Rooted deeply in both ancient Norse mythology as well as modern science fiction conventions, Thor is the origin tale of the titular god of thunder. Thor (Chris Hemsworth) is the arrogant and powerful son of Odin (Anthony Hopkins) and heir to the mythical kingdom of Asgard, much to the jealousy of his brother Loki. Right as Thor is about to be coronated as the new king of Asgard, events fall into motion that lead Thor to commit a blunderous and foolish assault on the enemies of Asgard and threatens the safety of the entire realm. Odin banishes Thor to Earth and strips him of all of his powers to teach him humility. Loki uses the ensuing chaos of Thor’s banishment to try and secure the throne for himself, and Thor finds himself on Earth without his powers and must learn the true meaning of being a hero in order to gain back his magical hammer, Mjolnir, and save the kingdom of Asgard as well as Earth.

Where to begin with the faults of the film (because there are so few positives)? Well, let’s begin with the most basic element which is the story and characterization. While I respect Branagh’s desires to construct an interesting mythology and background to frame the film in, he merely sets up a skeletal shell with rushed exposition and a rare combination of technobabble and hand-waving. No one in the film (except for possibly Loki who still comes off as comically evil) has any real depth or dimensions. Thor is possibly the most flat superhero that I can think of. People often complain that Superman lacks any real depth and most of the films do terrible jobs of examining him as a character (the under-rated Superman Returns excepted), but there’s some hidden depths to be found if you actually pay attention. I examined this film trying to desperately try and find some hidden meaning in his character and it just didn’t exist. His tale of redemption is virtually unbelievable as I can’t really find one single moment in the film that would have sparked the sort of change that he suddenly and unbelievably exhibits. The heavy-handed morality of the film simply re-inforces the shallow storytelling stereotypes that unfairly exist around comic books and its incredibly unfortunate.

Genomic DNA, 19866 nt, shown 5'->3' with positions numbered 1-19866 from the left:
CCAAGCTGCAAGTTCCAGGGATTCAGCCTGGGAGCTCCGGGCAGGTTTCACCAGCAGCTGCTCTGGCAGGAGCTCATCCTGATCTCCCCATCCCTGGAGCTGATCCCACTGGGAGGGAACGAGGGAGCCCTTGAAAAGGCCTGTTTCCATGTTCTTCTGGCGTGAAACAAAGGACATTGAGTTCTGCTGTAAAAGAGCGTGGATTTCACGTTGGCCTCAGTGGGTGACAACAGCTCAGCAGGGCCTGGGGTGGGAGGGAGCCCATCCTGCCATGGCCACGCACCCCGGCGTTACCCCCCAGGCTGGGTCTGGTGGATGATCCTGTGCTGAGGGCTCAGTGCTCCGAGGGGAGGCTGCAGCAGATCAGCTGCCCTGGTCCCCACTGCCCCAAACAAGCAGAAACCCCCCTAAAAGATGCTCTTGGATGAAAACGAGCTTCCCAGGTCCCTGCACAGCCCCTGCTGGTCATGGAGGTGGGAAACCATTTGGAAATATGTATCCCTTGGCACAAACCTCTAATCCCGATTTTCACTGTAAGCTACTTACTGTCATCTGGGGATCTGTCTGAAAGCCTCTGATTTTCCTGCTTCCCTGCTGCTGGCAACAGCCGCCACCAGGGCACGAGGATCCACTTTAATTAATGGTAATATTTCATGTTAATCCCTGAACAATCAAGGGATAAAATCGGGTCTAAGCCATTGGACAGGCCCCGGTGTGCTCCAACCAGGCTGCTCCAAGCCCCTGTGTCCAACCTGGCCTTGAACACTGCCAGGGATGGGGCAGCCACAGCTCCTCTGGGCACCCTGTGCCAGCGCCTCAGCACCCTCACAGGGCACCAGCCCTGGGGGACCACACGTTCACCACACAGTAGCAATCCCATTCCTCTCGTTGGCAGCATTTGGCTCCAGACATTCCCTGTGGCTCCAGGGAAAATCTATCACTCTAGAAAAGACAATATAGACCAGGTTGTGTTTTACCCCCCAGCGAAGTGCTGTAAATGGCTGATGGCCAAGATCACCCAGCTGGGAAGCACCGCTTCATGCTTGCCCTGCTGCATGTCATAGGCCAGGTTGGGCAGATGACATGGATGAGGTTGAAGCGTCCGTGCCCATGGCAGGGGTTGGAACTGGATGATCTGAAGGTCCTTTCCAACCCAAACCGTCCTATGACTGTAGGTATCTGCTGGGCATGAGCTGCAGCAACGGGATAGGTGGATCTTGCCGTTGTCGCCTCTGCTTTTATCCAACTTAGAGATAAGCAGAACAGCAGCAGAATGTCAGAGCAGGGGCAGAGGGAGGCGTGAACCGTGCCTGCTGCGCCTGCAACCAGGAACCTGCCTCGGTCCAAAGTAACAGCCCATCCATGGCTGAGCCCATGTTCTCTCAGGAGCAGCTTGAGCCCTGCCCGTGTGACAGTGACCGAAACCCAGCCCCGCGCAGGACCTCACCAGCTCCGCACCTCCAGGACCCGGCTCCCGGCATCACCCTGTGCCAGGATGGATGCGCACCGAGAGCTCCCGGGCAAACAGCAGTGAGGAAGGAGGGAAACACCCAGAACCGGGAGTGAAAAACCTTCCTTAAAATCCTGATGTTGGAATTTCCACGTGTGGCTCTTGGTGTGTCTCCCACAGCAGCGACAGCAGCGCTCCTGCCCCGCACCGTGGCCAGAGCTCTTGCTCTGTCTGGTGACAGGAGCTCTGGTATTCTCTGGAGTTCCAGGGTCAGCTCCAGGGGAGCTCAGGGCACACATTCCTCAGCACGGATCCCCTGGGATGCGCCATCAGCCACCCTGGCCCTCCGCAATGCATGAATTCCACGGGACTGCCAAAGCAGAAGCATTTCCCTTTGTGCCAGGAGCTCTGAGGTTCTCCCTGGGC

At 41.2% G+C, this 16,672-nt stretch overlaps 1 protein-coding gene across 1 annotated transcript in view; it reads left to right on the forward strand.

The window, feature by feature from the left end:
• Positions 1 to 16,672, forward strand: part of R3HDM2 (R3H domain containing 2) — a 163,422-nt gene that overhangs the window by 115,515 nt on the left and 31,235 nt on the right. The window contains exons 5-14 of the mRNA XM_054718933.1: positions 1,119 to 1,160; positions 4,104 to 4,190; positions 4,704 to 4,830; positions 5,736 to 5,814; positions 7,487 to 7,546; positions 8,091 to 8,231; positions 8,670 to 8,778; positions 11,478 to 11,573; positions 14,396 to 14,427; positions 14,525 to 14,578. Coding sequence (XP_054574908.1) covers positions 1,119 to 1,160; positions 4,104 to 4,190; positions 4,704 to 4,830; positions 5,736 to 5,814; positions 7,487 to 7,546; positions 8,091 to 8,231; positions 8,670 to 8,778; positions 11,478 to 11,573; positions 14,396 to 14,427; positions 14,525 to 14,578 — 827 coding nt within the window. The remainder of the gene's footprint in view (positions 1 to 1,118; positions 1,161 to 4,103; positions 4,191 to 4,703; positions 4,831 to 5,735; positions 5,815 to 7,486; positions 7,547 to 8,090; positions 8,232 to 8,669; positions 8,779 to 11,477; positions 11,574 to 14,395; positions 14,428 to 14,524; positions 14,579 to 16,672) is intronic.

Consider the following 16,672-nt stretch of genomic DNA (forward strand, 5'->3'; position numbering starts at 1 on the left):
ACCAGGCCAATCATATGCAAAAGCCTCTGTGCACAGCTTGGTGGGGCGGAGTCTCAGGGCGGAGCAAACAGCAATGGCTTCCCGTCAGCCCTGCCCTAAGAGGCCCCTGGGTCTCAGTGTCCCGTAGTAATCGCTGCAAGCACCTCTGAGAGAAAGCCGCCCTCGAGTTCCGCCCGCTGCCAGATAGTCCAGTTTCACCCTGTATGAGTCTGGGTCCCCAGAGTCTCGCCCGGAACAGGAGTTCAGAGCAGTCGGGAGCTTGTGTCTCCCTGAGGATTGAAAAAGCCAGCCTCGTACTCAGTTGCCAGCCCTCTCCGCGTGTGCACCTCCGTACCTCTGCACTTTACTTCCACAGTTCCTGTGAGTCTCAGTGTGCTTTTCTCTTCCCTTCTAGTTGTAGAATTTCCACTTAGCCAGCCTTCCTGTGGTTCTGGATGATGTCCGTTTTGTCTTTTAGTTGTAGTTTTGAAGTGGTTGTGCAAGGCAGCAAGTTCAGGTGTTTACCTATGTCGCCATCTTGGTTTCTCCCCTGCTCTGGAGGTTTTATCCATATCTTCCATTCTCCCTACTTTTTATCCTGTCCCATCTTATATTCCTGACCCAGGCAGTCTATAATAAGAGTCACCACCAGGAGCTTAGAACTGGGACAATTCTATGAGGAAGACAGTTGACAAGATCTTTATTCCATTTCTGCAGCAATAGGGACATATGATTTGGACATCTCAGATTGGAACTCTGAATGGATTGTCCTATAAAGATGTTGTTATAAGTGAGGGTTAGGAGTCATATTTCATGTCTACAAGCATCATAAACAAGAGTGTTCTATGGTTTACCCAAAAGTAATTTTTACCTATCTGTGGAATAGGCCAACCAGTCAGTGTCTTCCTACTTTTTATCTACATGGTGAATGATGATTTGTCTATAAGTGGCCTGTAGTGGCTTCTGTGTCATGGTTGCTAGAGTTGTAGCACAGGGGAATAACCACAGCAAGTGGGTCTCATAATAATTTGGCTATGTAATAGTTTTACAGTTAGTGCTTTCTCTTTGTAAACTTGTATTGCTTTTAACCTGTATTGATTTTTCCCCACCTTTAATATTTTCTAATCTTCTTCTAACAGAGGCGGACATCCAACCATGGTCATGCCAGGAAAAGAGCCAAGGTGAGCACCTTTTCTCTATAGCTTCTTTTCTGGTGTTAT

The wooden and unnatural Chris Hemsworth aside, this film has the making of a virtually A-list cast that it squanders on awkward dialogue and endless exposition. Natalie Portman went from the sublime Black Swan to a character who literally exists to look pretty and tame Thor. Stellan Skarsgaard is a star of the Scandinavian screen and he is reduced to explaining the Norse mythology or uttering scientific nonsense. Idris Elba (aka Stringer Bell from The Wire) is acting tour-de-force and he plays the equivalent of a human door. Not even Anthony Hopkins is given enough to work with. If you give that man crumbs, he can turn it into a feast, and he is simply starved for good material. The only surprise of the whole film was Tom Hiddleston as the villainous Loki who at least adds some gravitas to his transformation to the dark side, but he too is weighed down by the absolutely silly nature of the plot.

I could continue to pick apart other significant flaws of the film such as how in such a special effects heavy film, I felt like I was playing a high budget video game rather than a summer block-buster or how unbelievably dumb Loki’s costume is, but I’m going to stop now and simply state that there is no one I can recommend this to outside of hardcore fans of The Avengers or Thor‘s comic itself. If the character of Thor returns for The Avengers film, I am certain that Joss Whedon will be able to come up with something better for him to do than this waste of celluloid, but that’s in the future, and now, we are stuck with this dreadful excuse of superhero pageantry. It’s not well-written enough in the drama department to take itself as seriously as does (unlike The Dark Knight) and whenever it attempts humor, it falls flat on its face (unlike Iron Man). It is only saved by an occasionally evocative world in Asgard and Tom Hiddleston’s stand-out performance. Otherwise, the god of thunder doesn’t go out with a bang but rather a whimper.

Final Score: C-

 As some of you may know, this blog actually existed in an entirely different format around October/November of last year. I was reviewing films on a year-by-year basis (my goal was to finish watching all of the important films of a given year and then rank said films). I gave up on that. However, back in February, I actually restarted the blog with its current and more flexible format. Anyways, I’ve been doing this since February and up til now, I had never actually reviewed a film that I had for the original blog before. Well, I wish it was a different film that ended that streak, but as it is, I just finished re-watching the highest grossing film of all time, 2009’s Avatar, a visually breath-taking film with an entirely recycled and unoriginal plot.